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Juliet Waldron

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Cat Names
by Juliet Waldron   
Rated "G" by the Author.
Last edited: Saturday, August 02, 2008
Posted: Sunday, July 27, 2008

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Joining the chorus of cat people with a loud meow.

Cat Names and how they get them is a long and tortuous topic, as twisted and lumpy as old street cat’s busted tail. The “owner” (or, more properly, the feline’s “host”) gives kitty a name, but as Paul Gallico told us long ago in his wonderful and heartbreaking story, "The Abandoned," kitties arrive with their own names, secret names that only cats know. It is my theory that the secret name leaks into the susceptible mind of the cat “owner” and causes a kind of sea change to occur. The original “given” name becomes something else, it transmutes, sometimes taking along some elements of the by-human-bestowed name, sometimes not.

I gave the name “Pamina” to a runt flame-point blue-eyed DSH barn-born kitten, during my extended period of Mozart-induced madness. This unwieldy name promptly morphed into “Mina,” which became in turn became “Meena,” “Meena-Moo,” and finally as just “Moo.”

At the same time, we had another barn baby who was a perfect Maine Coon of the original black and gray sort. As if Mozart weren’t enough to unhinge me, I was also reading a lot of ETA Hoffmann, so this big-eyed, darling round kitten became “Murr,” (German for “purr”) after the author’s beloved feline companion. Typical of human skill in naming, however, this cuddly being with toe feathers and a belly of fluffy buff, did not purr audibly. You could feel it by holding him, or only by putting your ear against his chest. He had that gorgeous round Maine Coon face, with neck ruff and ear feathers. After awhile, he became “Murr Face.” Then—and you can see this coming—his name became “Face,” or, if we were in a formal mood: “Face Cat.”

I’m not saying there is anything wrong with “Mittens” or “Boots,” (nor even “Fluffy”,) although I think these cats, too, have secret names, ones their owners probably won't discover. I’d like to lobby a little against giving these children of Bast names with so little meaning. I once read in a New Age magazine that cats prefer names which have initial sounds “S,” “T,” “F,” “B,” “M” and “P.” On the strength of this perhaps dubious authority, I followed the rule for many years in giving cat names. We had “Set” and “Tut” strictly following the Egyptian theme. We had Bast the Beautiful, a ferocious black female who chased squirrels up trees, caught them and then rode them down to their deaths. We had “Sam,” Siamese, of course, but of the apple-headed large-bodied variety. His full name was “Mahasamatman” after the character in "The Lord of Light," a 60’s S/F by Roger Zelazny.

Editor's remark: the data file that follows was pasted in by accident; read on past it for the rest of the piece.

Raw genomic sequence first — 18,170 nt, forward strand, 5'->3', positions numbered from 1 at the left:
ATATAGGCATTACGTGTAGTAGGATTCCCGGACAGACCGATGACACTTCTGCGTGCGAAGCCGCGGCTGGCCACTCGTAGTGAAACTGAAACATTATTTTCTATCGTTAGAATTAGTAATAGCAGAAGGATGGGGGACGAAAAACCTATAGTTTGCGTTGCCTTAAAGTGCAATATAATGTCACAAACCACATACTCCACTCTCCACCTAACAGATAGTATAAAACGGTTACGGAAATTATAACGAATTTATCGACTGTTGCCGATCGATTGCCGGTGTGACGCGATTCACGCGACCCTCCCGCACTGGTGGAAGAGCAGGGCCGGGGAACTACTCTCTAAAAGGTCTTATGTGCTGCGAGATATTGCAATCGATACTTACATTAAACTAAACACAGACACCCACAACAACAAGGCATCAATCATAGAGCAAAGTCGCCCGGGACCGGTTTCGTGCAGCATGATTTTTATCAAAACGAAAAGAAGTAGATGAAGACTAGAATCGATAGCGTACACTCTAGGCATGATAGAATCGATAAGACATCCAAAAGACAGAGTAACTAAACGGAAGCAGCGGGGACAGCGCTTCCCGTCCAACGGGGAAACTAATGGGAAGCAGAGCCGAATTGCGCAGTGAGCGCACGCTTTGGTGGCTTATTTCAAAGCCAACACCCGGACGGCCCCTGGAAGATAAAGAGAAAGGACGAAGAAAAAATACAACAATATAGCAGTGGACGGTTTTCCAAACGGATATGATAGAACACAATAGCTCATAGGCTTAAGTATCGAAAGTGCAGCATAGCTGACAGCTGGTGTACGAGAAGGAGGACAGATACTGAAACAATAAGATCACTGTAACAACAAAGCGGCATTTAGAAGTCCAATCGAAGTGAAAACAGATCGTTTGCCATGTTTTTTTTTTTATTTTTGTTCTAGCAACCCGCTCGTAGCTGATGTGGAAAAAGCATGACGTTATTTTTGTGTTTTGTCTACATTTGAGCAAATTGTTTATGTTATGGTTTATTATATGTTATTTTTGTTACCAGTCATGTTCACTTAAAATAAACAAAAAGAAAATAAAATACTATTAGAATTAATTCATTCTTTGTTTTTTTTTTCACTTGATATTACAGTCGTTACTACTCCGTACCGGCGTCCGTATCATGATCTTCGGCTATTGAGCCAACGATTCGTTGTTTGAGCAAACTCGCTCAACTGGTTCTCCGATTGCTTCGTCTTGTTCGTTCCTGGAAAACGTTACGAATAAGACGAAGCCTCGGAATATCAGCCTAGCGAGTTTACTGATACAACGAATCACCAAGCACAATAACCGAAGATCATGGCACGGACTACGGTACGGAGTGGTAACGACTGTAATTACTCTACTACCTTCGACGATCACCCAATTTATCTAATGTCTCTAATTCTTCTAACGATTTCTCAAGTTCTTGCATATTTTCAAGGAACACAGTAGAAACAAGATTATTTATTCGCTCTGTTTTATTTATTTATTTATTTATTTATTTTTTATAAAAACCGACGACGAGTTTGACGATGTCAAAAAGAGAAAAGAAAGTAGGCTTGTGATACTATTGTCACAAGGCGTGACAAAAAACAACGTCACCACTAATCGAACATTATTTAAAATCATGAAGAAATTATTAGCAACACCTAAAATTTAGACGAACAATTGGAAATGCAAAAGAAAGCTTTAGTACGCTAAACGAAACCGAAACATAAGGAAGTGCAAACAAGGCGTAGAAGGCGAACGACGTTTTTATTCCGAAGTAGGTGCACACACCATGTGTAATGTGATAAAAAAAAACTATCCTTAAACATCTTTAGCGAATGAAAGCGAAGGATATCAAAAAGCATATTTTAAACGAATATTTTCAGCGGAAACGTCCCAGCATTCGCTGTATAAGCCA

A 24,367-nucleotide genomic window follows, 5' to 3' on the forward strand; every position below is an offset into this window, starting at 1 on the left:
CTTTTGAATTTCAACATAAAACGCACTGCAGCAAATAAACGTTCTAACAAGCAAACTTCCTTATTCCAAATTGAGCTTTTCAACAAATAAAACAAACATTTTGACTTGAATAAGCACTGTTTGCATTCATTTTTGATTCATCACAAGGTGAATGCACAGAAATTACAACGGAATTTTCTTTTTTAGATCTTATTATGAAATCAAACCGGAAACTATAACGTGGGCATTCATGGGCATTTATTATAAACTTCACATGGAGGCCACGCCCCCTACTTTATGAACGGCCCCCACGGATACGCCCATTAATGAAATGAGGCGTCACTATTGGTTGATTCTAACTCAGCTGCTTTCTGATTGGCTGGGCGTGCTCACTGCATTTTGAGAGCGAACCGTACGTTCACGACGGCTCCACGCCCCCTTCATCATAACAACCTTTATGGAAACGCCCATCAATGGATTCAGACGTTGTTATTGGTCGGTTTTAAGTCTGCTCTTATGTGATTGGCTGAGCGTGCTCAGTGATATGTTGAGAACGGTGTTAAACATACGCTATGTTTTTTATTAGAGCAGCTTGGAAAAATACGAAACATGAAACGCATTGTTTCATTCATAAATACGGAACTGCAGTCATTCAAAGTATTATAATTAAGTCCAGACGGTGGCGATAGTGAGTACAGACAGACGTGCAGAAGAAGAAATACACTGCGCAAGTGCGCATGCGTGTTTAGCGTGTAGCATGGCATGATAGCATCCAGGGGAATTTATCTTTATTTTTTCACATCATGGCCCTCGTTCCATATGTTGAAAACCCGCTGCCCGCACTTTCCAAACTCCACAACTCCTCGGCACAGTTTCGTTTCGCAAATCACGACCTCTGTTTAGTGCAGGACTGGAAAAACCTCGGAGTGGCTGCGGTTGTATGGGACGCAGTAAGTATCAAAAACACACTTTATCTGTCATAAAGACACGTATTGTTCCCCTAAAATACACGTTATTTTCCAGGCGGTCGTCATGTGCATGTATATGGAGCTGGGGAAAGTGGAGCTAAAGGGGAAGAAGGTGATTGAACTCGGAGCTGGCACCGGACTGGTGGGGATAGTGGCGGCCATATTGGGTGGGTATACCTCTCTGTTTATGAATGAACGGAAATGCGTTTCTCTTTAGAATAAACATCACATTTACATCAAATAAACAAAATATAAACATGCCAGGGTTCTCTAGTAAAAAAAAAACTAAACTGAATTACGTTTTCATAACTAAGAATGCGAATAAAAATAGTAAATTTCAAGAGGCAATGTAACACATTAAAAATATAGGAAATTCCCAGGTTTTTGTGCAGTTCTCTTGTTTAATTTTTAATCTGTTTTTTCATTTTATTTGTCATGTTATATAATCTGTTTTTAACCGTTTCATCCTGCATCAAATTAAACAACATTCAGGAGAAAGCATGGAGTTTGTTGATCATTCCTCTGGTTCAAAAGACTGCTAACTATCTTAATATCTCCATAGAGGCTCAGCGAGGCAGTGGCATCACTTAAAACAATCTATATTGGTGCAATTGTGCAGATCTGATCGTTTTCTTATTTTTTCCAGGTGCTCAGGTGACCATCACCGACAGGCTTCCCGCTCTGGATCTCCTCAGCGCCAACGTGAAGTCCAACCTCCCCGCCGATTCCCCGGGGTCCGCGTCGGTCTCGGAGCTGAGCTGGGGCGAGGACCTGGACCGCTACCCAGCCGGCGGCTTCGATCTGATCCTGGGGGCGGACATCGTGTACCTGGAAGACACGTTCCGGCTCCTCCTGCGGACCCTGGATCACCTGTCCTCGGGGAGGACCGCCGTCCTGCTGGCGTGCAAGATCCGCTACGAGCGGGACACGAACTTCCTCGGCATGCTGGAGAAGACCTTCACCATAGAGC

Some nice people in Tennesee let us have him, when he began to prefer coming into our house. They’d picked him up as a kitten behind a Mexican restaurant. This seal point boy ate those dinners we used to have in the eighties of corn chips covered with chili, salsa, and cheese. You could make him a plate starting with the chip and burger layer, add the salsa, sour cream and guacamole, and he’d just eat everything, straight to the bottom.

When I was young and we were living rather hand-to-mouth, I was not the best cat mommy. We lived in a big old farm house surrounded by fields of corn, potatoes, soybeans and tobacco. (We rejoiced when the potatoes went away, but as long as you've got tobacco, everything remains drenched in pesticide.) I’m sure there were litter box cleanliness issues at this house, which always cause trouble when cats and humans co-exist.

In those days we had Daphne and Dahlia, whose names conspicuously did not follow the rule. I now look upon this as a common human mistake in naming feline sisters. D & D were gray striped tigers, one long haired of the fluff-and-bone kind; the other was a real plain Jane, as much as a cat can be. The sisters had a feral father. Perhaps they simply didn’t get the genetic stuff for domestic life. For years they left the house in the spring, only to return in the autumn, showing up for a day or so at a time, and only moving in for an extended nap after the snow flew. They were glossy on a diet of insects, birds, rats, bunnies and mice, the standard farm-field predator fare.

There’s an old adage about every life “needing 9 cats.” You need at least nine, IMHO, because every one of them is a stand-out individual. The older I get, and the more I learn about them, the better life with them goes. As the aliens say on "Star Trek" “They are beings; they have spirit.”

Web Site: Mozart's Wife

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